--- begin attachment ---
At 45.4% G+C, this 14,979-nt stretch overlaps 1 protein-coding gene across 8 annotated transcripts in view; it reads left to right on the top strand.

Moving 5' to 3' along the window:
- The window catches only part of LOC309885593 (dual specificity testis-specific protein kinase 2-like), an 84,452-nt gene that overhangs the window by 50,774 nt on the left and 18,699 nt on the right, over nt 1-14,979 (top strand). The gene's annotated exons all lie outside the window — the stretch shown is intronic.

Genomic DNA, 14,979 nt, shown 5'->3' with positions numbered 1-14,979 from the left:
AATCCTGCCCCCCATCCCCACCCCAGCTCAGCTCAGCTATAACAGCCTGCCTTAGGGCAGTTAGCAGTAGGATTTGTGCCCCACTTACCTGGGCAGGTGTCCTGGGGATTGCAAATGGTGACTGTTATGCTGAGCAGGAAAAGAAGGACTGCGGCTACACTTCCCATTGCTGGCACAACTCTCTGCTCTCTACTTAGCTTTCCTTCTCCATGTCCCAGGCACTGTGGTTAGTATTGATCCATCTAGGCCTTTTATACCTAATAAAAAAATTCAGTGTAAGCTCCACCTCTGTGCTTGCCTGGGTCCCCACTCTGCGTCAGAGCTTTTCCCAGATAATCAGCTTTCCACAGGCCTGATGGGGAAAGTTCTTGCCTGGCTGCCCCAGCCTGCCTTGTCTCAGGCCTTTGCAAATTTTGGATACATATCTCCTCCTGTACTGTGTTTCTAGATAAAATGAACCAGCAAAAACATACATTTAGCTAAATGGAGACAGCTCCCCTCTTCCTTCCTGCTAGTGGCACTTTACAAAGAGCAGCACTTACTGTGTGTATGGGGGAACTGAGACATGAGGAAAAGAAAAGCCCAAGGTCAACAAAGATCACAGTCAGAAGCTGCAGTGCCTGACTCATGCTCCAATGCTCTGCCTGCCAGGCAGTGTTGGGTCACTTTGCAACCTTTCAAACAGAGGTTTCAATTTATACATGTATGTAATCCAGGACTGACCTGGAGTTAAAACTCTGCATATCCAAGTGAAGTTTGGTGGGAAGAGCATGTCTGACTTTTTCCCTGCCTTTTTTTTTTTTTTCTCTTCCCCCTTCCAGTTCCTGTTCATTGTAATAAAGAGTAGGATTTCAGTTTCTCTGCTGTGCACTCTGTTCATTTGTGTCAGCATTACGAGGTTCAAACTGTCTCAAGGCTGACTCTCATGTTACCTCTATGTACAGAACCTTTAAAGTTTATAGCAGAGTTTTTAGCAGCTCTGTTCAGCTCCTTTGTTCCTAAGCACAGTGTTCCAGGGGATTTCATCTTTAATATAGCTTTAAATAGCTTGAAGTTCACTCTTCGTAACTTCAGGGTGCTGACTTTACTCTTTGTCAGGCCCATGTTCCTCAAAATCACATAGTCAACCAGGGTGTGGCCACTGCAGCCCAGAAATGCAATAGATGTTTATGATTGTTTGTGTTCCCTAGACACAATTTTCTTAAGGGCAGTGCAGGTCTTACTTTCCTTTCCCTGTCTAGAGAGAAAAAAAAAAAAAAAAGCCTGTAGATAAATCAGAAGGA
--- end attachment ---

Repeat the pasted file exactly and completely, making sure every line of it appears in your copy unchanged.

At 45.4% G+C, this 14,979-nt stretch overlaps 1 protein-coding gene across 8 annotated transcripts in view; it reads left to right on the top strand.

Moving 5' to 3' along the window:
- The window catches only part of LOC309885593 (dual specificity testis-specific protein kinase 2-like), an 84,452-nt gene that overhangs the window by 50,774 nt on the left and 18,699 nt on the right, over nt 1-14,979 (top strand). The gene's annotated exons all lie outside the window — the stretch shown is intronic.

Genomic DNA, 14,979 nt, shown 5'->3' with positions numbered 1-14,979 from the left:
AATCCTGCCCCCCATCCCCACCCCAGCTCAGCTCAGCTATAACAGCCTGCCTTAGGGCAGTTAGCAGTAGGATTTGTGCCCCACTTACCTGGGCAGGTGTCCTGGGGATTGCAAATGGTGACTGTTATGCTGAGCAGGAAAAGAAGGACTGCGGCTACACTTCCCATTGCTGGCACAACTCTCTGCTCTCTACTTAGCTTTCCTTCTCCATGTCCCAGGCACTGTGGTTAGTATTGATCCATCTAGGCCTTTTATACCTAATAAAAAAATTCAGTGTAAGCTCCACCTCTGTGCTTGCCTGGGTCCCCACTCTGCGTCAGAGCTTTTCCCAGATAATCAGCTTTCCACAGGCCTGATGGGGAAAGTTCTTGCCTGGCTGCCCCAGCCTGCCTTGTCTCAGGCCTTTGCAAATTTTGGATACATATCTCCTCCTGTACTGTGTTTCTAGATAAAATGAACCAGCAAAAACATACATTTAGCTAAATGGAGACAGCTCCCCTCTTCCTTCCTGCTAGTGGCACTTTACAAAGAGCAGCACTTACTGTGTGTATGGGGGAACTGAGACATGAGGAAAAGAAAAGCCCAAGGTCAACAAAGATCACAGTCAGAAGCTGCAGTGCCTGACTCATGCTCCAATGCTCTGCCTGCCAGGCAGTGTTGGGTCACTTTGCAACCTTTCAAACAGAGGTTTCAATTTATACATGTATGTAATCCAGGACTGACCTGGAGTTAAAACTCTGCATATCCAAGTGAAGTTTGGTGGGAAGAGCATGTCTGACTTTTTCCCTGCCTTTTTTTTTTTTTTCTCTTCCCCCTTCCAGTTCCTGTTCATTGTAATAAAGAGTAGGATTTCAGTTTCTCTGCTGTGCACTCTGTTCATTTGTGTCAGCATTACGAGGTTCAAACTGTCTCAAGGCTGACTCTCATGTTACCTCTATGTACAGAACCTTTAAAGTTTATAGCAGAGTTTTTAGCAGCTCTGTTCAGCTCCTTTGTTCCTAAGCACAGTGTTCCAGGGGATTTCATCTTTAATATAGCTTTAAATAGCTTGAAGTTCACTCTTCGTAACTTCAGGGTGCTGACTTTACTCTTTGTCAGGCCCATGTTCCTCAAAATCACATAGTCAACCAGGGTGTGGCCACTGCAGCCCAGAAATGCAATAGATGTTTATGATTGTTTGTGTTCCCTAGACACAATTTTCTTAAGGGCAGTGCAGGTCTTACTTTCCTTTCCCTGTCTAGAGAGAAAAAAAAAAAAAAAAGCCTGTAGATAAATCAGAAGGA